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TABLE 2. Comparisons of the allele frequency distributions of patients with interrupted and uninterrupted DMPK expansions obtained from blood samples at two time points, and the observed and expected expansion size increments over time.

The observed expansion size increment over time was statistically lower than expected based on the mode allele length and time interval between samplings only in patients with interrupted DMPK expansions (V = 0, p = 0.03), but not in the control group (V = 0, p = 0.13) (Table 2). Both sisters from the DF5 family were characterized by a shift in the distribution toward larger allele lengths during the same time interval of 4 years. However, DF5-2 with a single de novo CTC interruption, showed the smaller expansion size increment over time relative to DF5-3 with similar expansion size, but without interruptions (Figure 4). These results indicated that patients with interrupted DMPK expansions were characterized by a slower progression of somatic expansions in comparison to patients with uninterrupted expansions in blood cells.

Repeat Interruptions Are Stable in Somatic Cells and in Cis Stabilize the Remaining Part of DMPK Expansions

To examine the influence of repeat interruptions on the demonstrated lower level and slower progression of somatic instability at the DMPK locus, we separately characterized mutational dynamics of the 3′ end, containing repeat interruptions, and the 5′ end, the remaining part of expansions.

For each examined patient, repeat-primed PCR profiles of the 3′ end were identical in buccal and blood cells, and in blood cells sampled at two time points (Figure 5). Blood cells at two time points and buccal cells were characterized by identical structure of CCGCTG hexamer runs in DF1 family, and by a single CTC repeat in DF5-2. Identical structures of small CCG blocks were identified in blood cells of DF3-1 over time. Additional characterization of repeat interruptions in DF2-1 showed the presence of previously assumed large CCG block containing 36 repeats, similar to his daughter (DF2-2) who was characterized by a block of 40 CCG repeats (Pešović et al., 2017). This interruption also showed the identical structure in blood cells over time. The obtained results demonstrated a relative somatic stability of different types and patterns of repeat interruptions at the 3′ end of DMPK expansions in two examined tissues and throughout time in blood cells.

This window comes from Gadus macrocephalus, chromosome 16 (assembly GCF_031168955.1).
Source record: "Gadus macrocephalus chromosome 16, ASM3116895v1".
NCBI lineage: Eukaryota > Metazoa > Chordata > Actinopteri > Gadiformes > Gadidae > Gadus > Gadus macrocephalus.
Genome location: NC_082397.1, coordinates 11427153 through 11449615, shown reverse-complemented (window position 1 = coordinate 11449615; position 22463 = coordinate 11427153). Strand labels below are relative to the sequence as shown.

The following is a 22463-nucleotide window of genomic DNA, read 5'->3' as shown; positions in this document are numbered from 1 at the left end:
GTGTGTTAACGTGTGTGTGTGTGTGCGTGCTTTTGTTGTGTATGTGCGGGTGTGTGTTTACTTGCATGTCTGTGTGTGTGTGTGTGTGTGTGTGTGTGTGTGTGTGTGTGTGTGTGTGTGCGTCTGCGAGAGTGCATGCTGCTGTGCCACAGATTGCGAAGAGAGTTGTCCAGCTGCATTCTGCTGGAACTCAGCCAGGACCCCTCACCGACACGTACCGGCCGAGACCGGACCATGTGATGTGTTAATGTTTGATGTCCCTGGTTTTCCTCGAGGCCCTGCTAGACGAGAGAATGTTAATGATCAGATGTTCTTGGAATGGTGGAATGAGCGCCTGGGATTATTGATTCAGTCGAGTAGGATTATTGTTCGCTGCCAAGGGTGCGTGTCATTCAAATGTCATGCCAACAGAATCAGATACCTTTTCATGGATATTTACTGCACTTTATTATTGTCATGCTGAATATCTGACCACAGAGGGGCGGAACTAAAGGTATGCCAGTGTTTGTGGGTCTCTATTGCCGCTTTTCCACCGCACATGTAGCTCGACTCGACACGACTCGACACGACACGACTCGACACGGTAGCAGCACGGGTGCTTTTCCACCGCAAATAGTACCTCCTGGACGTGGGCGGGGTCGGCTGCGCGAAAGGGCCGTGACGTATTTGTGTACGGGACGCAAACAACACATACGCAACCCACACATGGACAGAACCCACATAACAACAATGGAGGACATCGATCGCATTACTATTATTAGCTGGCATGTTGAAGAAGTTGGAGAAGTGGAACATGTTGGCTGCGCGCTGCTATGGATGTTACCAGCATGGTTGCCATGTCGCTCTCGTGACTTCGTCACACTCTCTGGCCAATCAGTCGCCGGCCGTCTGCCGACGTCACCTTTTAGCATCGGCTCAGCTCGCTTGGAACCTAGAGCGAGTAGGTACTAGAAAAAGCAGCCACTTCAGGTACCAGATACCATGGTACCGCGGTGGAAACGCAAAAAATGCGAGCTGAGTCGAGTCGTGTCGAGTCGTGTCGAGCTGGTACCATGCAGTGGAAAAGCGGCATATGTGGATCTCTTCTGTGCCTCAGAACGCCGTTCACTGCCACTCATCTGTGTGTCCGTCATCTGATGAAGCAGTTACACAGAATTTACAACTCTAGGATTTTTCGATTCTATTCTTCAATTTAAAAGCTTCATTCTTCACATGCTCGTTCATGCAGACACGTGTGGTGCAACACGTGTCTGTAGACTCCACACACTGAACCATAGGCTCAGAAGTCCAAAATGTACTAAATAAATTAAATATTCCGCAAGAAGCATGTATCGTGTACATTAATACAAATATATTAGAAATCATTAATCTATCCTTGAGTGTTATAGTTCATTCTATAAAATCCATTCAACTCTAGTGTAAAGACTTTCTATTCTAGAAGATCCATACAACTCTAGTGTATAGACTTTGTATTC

FIGURE 5
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FIGURE 5. Somatic stability of repeat interruptions at the 3′ end of DMPK expansions between tissues and over time. (A) Identical repeat-primed PCR profiles in blood sample at the first (t1) and the second time point (t2) and in buccal swab sample (only for patients DF1-1 and DF5-2) in patients with interrupted DMPK expansions. All profiles were obtained using repeat-binding primer P4CTG-for (Pešović et al., 2017). The only exception was DF2-1, whose profiles were obtained using P5CCG primer, binding to a large CCG block containing 36 repeats. DF1-2 and DF1-3 are not shown, as they had the identical repeat-primed PCR profiles from all analyzed samples as their mother DF1-1 due to identical wild-type allele of 5 CTG repeats and the same pattern of repeat interruptions. (B) Repeat-primed PCR profiles in blood sample at the first time point (t1) and the second time point (t2) and in buccal swab sample in patient DF5-3 with an uninterrupted DMPK expansion. The profiles were obtained using repeat-binding primer P4CTG-for. Time interval in years (y) between sampling at t1 and t2 is indicated in parenthesis, beside patient’s ID.